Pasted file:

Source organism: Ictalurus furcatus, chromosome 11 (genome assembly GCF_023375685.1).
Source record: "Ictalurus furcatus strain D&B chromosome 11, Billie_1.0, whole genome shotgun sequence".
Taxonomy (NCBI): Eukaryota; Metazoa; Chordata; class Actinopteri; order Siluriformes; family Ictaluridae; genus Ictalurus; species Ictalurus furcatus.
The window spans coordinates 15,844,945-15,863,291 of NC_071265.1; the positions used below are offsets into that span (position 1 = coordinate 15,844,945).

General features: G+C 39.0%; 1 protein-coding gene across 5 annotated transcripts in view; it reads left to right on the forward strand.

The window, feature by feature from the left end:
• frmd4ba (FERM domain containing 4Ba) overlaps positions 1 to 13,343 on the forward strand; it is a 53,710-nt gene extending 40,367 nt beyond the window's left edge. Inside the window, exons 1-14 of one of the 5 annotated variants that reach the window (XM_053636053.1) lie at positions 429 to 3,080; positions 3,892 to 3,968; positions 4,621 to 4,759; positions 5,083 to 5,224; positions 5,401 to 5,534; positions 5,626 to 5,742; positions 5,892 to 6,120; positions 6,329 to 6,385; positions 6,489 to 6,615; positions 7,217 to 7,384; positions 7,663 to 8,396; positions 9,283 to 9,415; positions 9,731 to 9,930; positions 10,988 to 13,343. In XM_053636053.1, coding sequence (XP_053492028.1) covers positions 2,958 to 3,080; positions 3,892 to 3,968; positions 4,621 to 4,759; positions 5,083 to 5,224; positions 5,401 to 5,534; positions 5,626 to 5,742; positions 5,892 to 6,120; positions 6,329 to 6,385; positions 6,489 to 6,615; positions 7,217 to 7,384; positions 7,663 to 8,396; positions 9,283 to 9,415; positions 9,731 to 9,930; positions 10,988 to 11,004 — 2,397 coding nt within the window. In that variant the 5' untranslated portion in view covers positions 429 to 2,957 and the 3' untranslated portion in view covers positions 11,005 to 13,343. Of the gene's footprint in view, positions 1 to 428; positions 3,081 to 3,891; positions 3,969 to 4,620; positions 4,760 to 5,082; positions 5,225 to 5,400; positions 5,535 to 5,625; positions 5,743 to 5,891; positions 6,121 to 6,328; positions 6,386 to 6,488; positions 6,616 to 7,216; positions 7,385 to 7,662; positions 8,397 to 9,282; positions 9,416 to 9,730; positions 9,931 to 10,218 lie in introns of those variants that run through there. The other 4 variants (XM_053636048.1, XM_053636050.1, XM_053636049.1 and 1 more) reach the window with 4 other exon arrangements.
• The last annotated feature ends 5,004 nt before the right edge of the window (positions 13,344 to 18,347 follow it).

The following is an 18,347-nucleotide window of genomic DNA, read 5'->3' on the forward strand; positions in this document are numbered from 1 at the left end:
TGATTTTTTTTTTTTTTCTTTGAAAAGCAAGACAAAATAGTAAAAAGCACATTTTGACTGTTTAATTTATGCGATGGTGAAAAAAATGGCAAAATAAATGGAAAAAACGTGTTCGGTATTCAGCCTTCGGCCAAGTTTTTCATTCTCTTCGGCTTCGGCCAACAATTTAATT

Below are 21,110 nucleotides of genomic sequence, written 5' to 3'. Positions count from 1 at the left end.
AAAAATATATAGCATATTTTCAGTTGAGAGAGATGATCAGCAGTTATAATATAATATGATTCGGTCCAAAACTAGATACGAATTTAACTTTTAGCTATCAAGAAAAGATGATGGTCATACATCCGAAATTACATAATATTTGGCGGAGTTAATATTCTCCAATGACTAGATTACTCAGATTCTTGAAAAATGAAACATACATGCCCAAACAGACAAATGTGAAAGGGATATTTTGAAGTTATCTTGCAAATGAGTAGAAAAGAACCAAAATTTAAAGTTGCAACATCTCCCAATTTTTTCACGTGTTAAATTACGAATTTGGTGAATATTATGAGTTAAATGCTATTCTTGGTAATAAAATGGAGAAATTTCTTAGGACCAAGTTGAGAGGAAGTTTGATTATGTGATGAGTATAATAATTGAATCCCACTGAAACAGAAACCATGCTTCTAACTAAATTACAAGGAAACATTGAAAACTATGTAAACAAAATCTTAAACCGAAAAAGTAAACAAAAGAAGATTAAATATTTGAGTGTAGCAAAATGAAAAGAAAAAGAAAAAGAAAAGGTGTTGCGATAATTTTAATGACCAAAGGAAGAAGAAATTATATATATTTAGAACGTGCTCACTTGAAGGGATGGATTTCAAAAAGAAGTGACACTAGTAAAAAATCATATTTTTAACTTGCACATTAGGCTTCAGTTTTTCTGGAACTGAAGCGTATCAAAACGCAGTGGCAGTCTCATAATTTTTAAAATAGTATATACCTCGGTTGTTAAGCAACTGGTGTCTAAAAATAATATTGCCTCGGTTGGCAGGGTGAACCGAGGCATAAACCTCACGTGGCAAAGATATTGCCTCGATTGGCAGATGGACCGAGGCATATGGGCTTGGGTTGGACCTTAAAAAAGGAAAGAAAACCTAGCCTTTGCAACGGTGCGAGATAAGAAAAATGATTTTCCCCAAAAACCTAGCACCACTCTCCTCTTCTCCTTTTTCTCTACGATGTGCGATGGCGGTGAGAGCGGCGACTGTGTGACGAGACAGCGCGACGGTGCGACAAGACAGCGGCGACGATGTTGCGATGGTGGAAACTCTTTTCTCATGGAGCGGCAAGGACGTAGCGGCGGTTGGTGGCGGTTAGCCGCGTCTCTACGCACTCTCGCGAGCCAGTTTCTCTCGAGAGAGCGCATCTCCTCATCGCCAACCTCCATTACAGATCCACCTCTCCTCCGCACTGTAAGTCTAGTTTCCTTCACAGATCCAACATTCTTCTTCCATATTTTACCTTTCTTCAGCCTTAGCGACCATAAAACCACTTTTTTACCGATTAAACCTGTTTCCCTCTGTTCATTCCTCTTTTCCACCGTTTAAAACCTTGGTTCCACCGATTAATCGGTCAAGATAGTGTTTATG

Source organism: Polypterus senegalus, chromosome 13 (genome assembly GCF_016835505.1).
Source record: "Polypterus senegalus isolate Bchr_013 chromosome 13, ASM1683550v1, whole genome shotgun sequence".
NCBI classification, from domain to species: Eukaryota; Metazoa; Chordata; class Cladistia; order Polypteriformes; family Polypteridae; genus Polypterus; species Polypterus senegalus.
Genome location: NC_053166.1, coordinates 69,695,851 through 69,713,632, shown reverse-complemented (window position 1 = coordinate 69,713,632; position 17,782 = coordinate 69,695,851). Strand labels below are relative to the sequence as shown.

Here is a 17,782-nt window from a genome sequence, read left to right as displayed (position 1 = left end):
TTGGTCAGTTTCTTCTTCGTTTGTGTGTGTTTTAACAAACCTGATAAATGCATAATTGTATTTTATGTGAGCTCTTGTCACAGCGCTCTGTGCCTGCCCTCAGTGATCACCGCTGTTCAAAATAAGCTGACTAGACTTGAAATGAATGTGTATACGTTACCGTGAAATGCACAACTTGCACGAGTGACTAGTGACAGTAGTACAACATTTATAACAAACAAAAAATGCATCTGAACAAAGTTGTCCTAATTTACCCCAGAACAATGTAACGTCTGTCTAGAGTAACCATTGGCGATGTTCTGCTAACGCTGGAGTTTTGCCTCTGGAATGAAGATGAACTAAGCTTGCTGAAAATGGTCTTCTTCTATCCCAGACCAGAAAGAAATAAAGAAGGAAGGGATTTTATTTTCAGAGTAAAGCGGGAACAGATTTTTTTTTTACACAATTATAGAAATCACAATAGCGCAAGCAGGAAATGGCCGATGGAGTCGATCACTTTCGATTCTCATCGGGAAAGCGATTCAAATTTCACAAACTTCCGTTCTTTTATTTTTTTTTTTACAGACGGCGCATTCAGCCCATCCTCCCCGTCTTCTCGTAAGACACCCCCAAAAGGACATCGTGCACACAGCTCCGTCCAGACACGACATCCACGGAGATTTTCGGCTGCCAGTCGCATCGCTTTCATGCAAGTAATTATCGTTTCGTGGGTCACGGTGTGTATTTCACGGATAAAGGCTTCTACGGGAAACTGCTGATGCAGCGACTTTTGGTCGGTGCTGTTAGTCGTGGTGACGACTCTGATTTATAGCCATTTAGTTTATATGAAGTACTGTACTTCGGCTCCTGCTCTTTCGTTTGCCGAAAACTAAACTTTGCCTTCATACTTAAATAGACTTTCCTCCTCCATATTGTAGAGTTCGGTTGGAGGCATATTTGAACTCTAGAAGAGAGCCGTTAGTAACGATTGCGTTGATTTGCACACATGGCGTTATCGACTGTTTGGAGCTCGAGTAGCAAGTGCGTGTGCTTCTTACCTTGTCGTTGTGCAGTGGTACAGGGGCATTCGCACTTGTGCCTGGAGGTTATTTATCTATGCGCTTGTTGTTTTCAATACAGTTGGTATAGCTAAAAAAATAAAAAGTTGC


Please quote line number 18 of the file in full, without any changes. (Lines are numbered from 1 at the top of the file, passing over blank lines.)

TTGGTCAGTTTCTTCTTCGTTTGTGTGTGTTTTAACAAACCTGATAAATGCATAATTGTATTTTATGTGAGCTCTTGTCACAGCGCTCTGTGCCTGCCCTCAGTGATCACCGCTGTTCAAAATAAGCTGACTAGACTTGAAATGAATGTGTATACGTTACCGTGAAATGCACAACTTGCACGAGTGACTAGTGACAGTAGTACAACATTTATAACAAACAAAAAATGCATCTGAACAAAGTTGTCCTAATTTACCCCAGAACAATGTAACGTCTGTCTAGAGTAACCATTGGCGATGTTCTGCTAACGCTGGAGTTTTGCCTCTGGAATGAAGATGAACTAAGCTTGCTGAAAATGGTCTTCTTCTATCCCAGACCAGAAAGAAATAAAGAAGGAAGGGATTTTATTTTCAGAGTAAAGCGGGAACAGATTTTTTTTTTACACAATTATAGAAATCACAATAGCGCAAGCAGGAAATGGCCGATGGAGTCGATCACTTTCGATTCTCATCGGGAAAGCGATTCAAATTTCACAAACTTCCGTTCTTTTATTTTTTTTTTTACAGACGGCGCATTCAGCCCATCCTCCCCGTCTTCTCGTAAGACACCCCCAAAAGGACATCGTGCACACAGCTCCGTCCAGACACGACATCCACGGAGATTTTCGGCTGCCAGTCGCATCGCTTTCATGCAAGTAATTATCGTTTCGTGGGTCACGGTGTGTATTTCACGGATAAAGGCTTCTACGGGAAACTGCTGATGCAGCGACTTTTGGTCGGTGCTGTTAGTCGTGGTGACGACTCTGATTTATAGCCATTTAGTTTATATGAAGTACTGTACTTCGGCTCCTGCTCTTTCGTTTGCCGAAAACTAAACTTTGCCTTCATACTTAAATAGACTTTCCTCCTCCATATTGTAGAGTTCGGTTGGAGGCATATTTGAACTCTAGAAGAGAGCCGTTAGTAACGATTGCGTTGATTTGCACACATGGCGTTATCGACTGTTTGGAGCTCGAGTAGCAAGTGCGTGTGCTTCTTACCTTGTCGTTGTGCAGTGGTACAGGGGCATTCGCACTTGTGCCTGGAGGTTATTTATCTATGCGCTTGTTGTTTTCAATACAGTTGGTATAGCTAAAAAAATAAAAAGTTGC